Velopharyngeal Closure Force and Levator Veli Palatini Activation Levels in Varying Phonetic Contexts The purpose of this study was to measure velopharyngeal closure force in varying phonetic contexts for normal men and women subjects. Levator veli palatini muscle activity was measured as well. Place and manner of articulation, voicing, and the effects of consonant sequencing were studied in different vowel contexts. When the ... Research Article
Research Article  |   February 01, 1998
Velopharyngeal Closure Force and Levator Veli Palatini Activation Levels in Varying Phonetic Contexts
 
Author Affiliations & Notes
  • David P. Kuehn
    University of Illinois at Urbana-Champaign
  • Jerald B. Moon
    University of Iowa Iowa City
  • Contact author: David P. Kuehn, PhD, Department of Speech and Hearing Science, University of Illinois, 901 South Sixth Street, Champaign, IL 61820-6206
Article Information
Speech, Voice & Prosody / Speech / Research Articles
Research Article   |   February 01, 1998
Velopharyngeal Closure Force and Levator Veli Palatini Activation Levels in Varying Phonetic Contexts
Journal of Speech, Language, and Hearing Research, February 1998, Vol. 41, 51-62. doi:10.1044/jslhr.4101.51
History: Received January 22, 1997 , Accepted October 6, 1997
 
Journal of Speech, Language, and Hearing Research, February 1998, Vol. 41, 51-62. doi:10.1044/jslhr.4101.51
History: Received January 22, 1997; Accepted October 6, 1997

The purpose of this study was to measure velopharyngeal closure force in varying phonetic contexts for normal men and women subjects. Levator veli palatini muscle activity was measured as well. Place and manner of articulation, voicing, and the effects of consonant sequencing were studied in different vowel contexts. When the data were grouped by sex of subject, no differences were found in absolute values of velopharyngeal closure force for the men versus women subjects. As expected, nonnasal consonants were produced with greater velopharyngeal closure force than nasal consonants. High vowels were produced with greater closure force than low vowels. Closure force was greater for voiceless than for voiced consonants but only for the men and only within /i/ and /u/ contexts. The lingua-dorsal consonant was associated with greater closure force than the lingua-apical consonant but only for the men and only in the high-back vowel environment. Significant differences in closure force were not found between fricatives or stops. A tendency for greater closure force for the fricative consonant was observed when the fricative followed rather than preceded the nasal consonant. Vowel identity had an effect on closure force during consonant production in the men in that closure force was greater for /s/ and /n/ in high versus low vowel contexts. Men exhibited a larger number of significant differences in closure force than did the women. The results suggest that velopharyngeal closure force is not controlled by a single muscle (the levator veli palatini) but that other muscles and mechanical factors are likely contributors.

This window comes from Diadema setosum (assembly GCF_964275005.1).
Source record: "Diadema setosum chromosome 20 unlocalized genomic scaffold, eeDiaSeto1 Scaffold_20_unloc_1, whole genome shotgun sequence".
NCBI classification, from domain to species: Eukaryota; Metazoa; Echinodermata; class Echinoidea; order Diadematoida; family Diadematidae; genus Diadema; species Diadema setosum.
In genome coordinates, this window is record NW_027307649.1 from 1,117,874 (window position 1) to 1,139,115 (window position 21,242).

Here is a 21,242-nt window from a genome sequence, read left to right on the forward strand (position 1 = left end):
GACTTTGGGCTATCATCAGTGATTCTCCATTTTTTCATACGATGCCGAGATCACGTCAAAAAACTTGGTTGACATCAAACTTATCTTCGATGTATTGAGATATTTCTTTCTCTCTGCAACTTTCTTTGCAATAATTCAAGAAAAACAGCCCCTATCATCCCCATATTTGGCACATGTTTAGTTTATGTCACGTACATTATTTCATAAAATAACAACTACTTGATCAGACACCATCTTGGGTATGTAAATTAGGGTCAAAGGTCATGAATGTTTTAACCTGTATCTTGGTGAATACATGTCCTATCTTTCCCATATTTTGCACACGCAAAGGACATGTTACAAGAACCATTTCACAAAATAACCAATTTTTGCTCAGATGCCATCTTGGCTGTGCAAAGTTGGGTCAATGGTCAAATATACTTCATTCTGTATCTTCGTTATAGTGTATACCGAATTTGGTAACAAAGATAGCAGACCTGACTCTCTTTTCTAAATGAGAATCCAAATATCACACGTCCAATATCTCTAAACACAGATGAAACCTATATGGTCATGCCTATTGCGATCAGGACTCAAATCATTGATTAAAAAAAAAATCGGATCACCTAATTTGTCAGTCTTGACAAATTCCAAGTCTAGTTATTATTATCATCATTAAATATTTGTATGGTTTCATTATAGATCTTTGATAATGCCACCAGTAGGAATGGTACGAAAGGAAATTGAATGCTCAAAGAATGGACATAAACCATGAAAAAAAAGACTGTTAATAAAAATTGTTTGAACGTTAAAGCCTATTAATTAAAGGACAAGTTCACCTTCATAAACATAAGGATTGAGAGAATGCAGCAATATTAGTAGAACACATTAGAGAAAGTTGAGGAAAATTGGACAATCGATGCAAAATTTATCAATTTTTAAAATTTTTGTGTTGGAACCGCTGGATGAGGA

Acknowledgments
This study was supported in part by PHS Research Grants DC-00976 from the National Institute on Deafness and Other Communication Disorders and DE-10436 from the National Institute of Dental Research. We would like to acknowledge the statistical support of the Biostatistics Core of the National Center for Voice and Speech and Wendy Edwards for her assistance in data analysis and graphics.
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